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More Urban Awareness

by Brian Griffin February 26, 2020

More Urban Awareness

The hustle and bustle of our lives can keep us in what feels like a state perpetual motion. And our endless running to make the ends meet, the sense of always being in a race with time, can create a sort of mental tunnel vision. It can narrow our focus to such a small point that all we see are the goals we've set and how quickly the time is ticking away. The rest of the world around us can become just a blur in our periphery, as we go through our day on autopilot.

Some of us have become more aware of our surroundings and the hazards within, usually the hard way, and have learned to make at least some contingency plans. So we carry various small kits to cope with life's little reoccurring emergencies. Like small first aid kits for cuts and splinters, a way to make light if the power goes out, a way to create warmth if the power goes out in the winter, and a way to cut things. With an awareness of our dependency on water, having a portable water purification system on hand is almost never a bad idea.


A lot of us enjoy spending time in our local parks when we can, I know my daughters and I always have. Whether we're playing ball, throwing the frisbee, picnicking, or a long day of some of all of it. It's good for us to get outside and let off steam, but being aware of hazards in urban spaces can make our time out more enjoyable and in some cases much safer. We can't control the behaviors of people any more than we can control nature's, short of simply removing them both from our environments or us from theirs, and to me that doesn't sound like much fun. But we can adapt our own behaviors to the environments we frequent.


A lot of parks in temperate regions have a few varieties of toxic plants growing in them. I'd much rather to learn to identify those plants and avoid them than complain about them, which would likely just get our parks sprayed with dangerous herbicides that we can't see and thus can't avoid.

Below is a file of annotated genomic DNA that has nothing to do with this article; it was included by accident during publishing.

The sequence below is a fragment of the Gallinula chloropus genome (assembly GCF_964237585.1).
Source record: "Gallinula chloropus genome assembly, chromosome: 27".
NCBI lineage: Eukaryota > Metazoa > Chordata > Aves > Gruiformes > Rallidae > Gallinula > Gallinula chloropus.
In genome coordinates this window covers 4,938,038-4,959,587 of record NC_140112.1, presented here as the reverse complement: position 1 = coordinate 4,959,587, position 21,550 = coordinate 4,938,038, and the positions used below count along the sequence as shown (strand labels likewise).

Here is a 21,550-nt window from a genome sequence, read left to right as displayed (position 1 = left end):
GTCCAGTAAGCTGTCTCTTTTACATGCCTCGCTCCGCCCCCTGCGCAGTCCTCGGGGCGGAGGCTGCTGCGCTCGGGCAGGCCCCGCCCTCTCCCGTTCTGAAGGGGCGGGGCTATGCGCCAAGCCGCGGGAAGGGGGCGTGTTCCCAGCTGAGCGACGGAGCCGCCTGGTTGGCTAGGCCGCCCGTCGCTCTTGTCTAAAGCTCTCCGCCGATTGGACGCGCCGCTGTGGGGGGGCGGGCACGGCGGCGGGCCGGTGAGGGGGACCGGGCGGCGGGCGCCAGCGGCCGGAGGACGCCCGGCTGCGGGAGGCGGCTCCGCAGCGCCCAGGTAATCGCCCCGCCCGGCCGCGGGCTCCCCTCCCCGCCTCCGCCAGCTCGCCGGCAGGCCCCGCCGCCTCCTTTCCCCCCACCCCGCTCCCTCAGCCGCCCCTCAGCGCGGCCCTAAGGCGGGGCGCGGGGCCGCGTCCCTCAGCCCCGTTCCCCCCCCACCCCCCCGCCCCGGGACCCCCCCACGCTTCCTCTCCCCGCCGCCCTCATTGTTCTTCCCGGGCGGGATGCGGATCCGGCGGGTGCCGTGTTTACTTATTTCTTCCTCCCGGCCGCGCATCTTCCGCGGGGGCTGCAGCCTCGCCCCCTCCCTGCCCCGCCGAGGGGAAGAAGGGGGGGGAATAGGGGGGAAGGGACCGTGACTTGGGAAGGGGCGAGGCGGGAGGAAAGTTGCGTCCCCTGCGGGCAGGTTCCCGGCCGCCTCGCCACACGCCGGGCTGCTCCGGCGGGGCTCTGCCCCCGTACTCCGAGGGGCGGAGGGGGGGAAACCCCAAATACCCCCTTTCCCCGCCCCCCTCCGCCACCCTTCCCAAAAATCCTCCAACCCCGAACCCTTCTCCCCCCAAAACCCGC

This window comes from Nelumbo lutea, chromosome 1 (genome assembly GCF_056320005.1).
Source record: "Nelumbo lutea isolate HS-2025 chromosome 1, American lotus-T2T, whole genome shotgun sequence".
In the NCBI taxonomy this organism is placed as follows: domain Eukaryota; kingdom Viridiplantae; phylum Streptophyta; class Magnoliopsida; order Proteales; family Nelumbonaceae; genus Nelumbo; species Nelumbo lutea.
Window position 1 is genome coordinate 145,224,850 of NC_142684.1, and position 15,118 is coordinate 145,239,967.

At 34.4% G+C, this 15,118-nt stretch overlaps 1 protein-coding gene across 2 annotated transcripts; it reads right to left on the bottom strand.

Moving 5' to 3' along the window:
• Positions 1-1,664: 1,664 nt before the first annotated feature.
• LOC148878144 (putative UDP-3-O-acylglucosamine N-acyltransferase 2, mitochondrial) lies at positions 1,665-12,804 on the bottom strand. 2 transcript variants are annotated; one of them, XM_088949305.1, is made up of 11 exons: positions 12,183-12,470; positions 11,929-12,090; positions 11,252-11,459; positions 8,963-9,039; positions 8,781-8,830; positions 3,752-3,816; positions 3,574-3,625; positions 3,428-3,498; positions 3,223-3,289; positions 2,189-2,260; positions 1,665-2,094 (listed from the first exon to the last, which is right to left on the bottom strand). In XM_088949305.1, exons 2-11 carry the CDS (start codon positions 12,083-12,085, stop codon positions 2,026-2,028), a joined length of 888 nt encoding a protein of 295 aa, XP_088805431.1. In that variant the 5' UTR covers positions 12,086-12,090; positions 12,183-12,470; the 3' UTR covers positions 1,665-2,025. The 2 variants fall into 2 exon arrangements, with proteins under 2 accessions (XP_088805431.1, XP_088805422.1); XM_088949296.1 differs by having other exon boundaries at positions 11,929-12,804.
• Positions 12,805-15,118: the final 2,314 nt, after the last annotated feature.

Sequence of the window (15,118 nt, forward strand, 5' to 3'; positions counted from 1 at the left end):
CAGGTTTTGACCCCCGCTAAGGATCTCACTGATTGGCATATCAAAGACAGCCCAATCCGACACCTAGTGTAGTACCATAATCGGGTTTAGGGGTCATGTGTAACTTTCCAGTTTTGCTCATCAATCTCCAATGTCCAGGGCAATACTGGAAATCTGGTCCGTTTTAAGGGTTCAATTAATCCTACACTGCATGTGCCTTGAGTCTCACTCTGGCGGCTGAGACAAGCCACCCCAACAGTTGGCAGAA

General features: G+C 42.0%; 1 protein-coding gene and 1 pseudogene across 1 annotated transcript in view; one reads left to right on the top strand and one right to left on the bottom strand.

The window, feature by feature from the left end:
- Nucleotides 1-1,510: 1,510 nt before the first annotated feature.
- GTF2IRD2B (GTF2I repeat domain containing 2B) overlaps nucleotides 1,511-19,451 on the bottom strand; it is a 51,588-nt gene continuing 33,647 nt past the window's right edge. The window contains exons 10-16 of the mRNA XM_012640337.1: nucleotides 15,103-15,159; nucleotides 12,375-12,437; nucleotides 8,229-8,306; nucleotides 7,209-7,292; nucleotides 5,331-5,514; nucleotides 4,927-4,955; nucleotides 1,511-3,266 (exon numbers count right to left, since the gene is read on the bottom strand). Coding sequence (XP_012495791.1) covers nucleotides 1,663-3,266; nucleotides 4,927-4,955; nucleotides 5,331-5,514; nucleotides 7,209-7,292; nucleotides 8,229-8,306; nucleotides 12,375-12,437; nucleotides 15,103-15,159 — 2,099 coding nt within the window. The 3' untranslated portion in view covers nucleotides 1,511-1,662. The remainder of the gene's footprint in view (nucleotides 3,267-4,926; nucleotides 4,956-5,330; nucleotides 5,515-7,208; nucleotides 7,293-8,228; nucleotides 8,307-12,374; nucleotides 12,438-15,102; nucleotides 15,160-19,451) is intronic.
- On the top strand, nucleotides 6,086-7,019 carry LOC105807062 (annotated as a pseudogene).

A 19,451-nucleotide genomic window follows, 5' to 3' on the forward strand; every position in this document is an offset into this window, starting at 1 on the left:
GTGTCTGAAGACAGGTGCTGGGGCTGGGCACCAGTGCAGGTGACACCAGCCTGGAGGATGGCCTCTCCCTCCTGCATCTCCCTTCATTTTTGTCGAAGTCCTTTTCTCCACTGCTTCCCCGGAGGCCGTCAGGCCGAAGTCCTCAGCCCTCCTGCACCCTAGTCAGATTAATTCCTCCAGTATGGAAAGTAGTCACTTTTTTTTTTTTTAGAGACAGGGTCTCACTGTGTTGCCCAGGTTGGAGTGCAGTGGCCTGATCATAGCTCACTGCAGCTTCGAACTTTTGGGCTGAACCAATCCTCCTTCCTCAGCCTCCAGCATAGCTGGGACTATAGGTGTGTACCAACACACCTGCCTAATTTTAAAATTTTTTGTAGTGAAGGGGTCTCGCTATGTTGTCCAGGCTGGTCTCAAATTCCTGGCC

Contact dermatitis can be painfully annoying, but I have friends who can't keep the rhyme of 3 and 5 straight because they don't encounter the situation often enough for it to stick. So to help with that I teach them a story of 1, and then they can expand their knowledge from there. Because Poison Ivy – which is so common here it may as well be the Tennessee State Wildflower – is the main culprit for contact dermatitis here in the south, and it is the 1 vine in our parks and woods which is “hairy”. So if they learn to look for the hairy vines, then they will probably figure out in time that the “leaves of three” are usually the worrisome ones. And for those who have severe allergic reactions to urushiol, the vine itself can be just as hazardous in the autumn and winter.

Even when the leaves are gone the urushiol oil is still present in the vines. Skin contact with just the vines and stalks can bring about a reaction for some people, and burning it as a tinder material or a fuel for cooking (or for warming) in a public barbecue grill can be very dangerous for anyone in the area who is allergic to it. Fire doesn't destroy the urushiol oil it vaporizes it, and sends it traveling through the air as steam. If inhaled that steam will cause a much worse reaction inside the lungs of anyone who breaths it than the oil would cause on their skin. In this instance Poison Ivy can be deadly.


I don't fish the river here anymore, in fact it has been decades since I put a line in this water, but I did fish here many times as a kid. And even decades later, once you've had to remove fishhooks that were deeply buried in your flesh, by forcing them on through and out (because fishhooks don't travel in reverse), it becomes an experience you will likely never forget. So even though I don't fish here anymore, my eyes still automatically watch for rogue lures when I'm near the water. That's how I found this one, stuck in a piece of old cloth right beside the concrete of the river walk.